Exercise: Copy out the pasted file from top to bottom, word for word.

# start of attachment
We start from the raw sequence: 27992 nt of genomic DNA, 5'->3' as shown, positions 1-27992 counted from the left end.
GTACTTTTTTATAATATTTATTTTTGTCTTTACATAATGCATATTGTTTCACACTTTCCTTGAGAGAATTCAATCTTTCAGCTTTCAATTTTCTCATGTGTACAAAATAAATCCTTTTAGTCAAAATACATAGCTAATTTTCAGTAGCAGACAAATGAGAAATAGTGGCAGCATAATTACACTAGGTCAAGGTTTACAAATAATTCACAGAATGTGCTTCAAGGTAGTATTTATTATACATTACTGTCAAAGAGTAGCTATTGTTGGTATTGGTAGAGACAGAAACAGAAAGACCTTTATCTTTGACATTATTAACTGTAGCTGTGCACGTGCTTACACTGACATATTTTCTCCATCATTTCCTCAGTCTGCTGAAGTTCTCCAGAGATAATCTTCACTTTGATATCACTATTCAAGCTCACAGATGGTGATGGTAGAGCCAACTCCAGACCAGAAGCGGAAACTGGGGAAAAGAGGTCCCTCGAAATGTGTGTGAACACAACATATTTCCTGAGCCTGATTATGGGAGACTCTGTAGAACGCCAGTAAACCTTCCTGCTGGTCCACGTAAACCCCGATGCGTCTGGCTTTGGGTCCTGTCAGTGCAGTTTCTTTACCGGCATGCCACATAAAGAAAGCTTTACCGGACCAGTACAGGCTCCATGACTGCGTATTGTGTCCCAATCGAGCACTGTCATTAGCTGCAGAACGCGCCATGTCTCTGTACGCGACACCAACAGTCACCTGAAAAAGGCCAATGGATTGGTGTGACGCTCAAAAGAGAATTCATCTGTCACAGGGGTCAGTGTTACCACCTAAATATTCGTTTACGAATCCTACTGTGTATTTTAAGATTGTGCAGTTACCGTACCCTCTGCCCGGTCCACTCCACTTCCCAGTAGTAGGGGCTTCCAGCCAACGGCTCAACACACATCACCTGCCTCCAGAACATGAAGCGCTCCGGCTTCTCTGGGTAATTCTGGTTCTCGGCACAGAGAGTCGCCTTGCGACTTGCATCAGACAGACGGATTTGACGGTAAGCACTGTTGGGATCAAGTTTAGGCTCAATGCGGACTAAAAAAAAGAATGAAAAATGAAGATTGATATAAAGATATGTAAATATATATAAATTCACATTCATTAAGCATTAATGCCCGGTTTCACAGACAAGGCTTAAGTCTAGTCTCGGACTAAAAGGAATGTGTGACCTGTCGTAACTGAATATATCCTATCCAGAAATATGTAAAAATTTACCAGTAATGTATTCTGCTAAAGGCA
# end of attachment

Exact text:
We start from the raw sequence: 27992 nt of genomic DNA, 5'->3' as shown, positions 1-27992 counted from the left end.
GTACTTTTTTATAATATTTATTTTTGTCTTTACATAATGCATATTGTTTCACACTTTCCTTGAGAGAATTCAATCTTTCAGCTTTCAATTTTCTCATGTGTACAAAATAAATCCTTTTAGTCAAAATACATAGCTAATTTTCAGTAGCAGACAAATGAGAAATAGTGGCAGCATAATTACACTAGGTCAAGGTTTACAAATAATTCACAGAATGTGCTTCAAGGTAGTATTTATTATACATTACTGTCAAAGAGTAGCTATTGTTGGTATTGGTAGAGACAGAAACAGAAAGACCTTTATCTTTGACATTATTAACTGTAGCTGTGCACGTGCTTACACTGACATATTTTCTCCATCATTTCCTCAGTCTGCTGAAGTTCTCCAGAGATAATCTTCACTTTGATATCACTATTCAAGCTCACAGATGGTGATGGTAGAGCCAACTCCAGACCAGAAGCGGAAACTGGGGAAAAGAGGTCCCTCGAAATGTGTGTGAACACAACATATTTCCTGAGCCTGATTATGGGAGACTCTGTAGAACGCCAGTAAACCTTCCTGCTGGTCCACGTAAACCCCGATGCGTCTGGCTTTGGGTCCTGTCAGTGCAGTTTCTTTACCGGCATGCCACATAAAGAAAGCTTTACCGGACCAGTACAGGCTCCATGACTGCGTATTGTGTCCCAATCGAGCACTGTCATTAGCTGCAGAACGCGCCATGTCTCTGTACGCGACACCAACAGTCACCTGAAAAAGGCCAATGGATTGGTGTGACGCTCAAAAGAGAATTCATCTGTCACAGGGGTCAGTGTTACCACCTAAATATTCGTTTACGAATCCTACTGTGTATTTTAAGATTGTGCAGTTACCGTACCCTCTGCCCGGTCCACTCCACTTCCCAGTAGTAGGGGCTTCCAGCCAACGGCTCAACACACATCACCTGCCTCCAGAACATGAAGCGCTCCGGCTTCTCTGGGTAATTCTGGTTCTCGGCACAGAGAGTCGCCTTGCGACTTGCATCAGACAGACGGATTTGACGGTAAGCACTGTTGGGATCAAGTTTAGGCTCAATGCGGACTAAAAAAAAGAATGAAAAATGAAGATTGATATAAAGATATGTAAATATATATAAATTCACATTCATTAAGCATTAATGCCCGGTTTCACAGACAAGGCTTAAGTCTAGTCTCGGACTAAAAGGAATGTGTGACCTGTCGTAACTGAATATATCCTATCCAGAAATATGTAAAAATTTACCAGTAATGTATTCTGCTAAAGGCA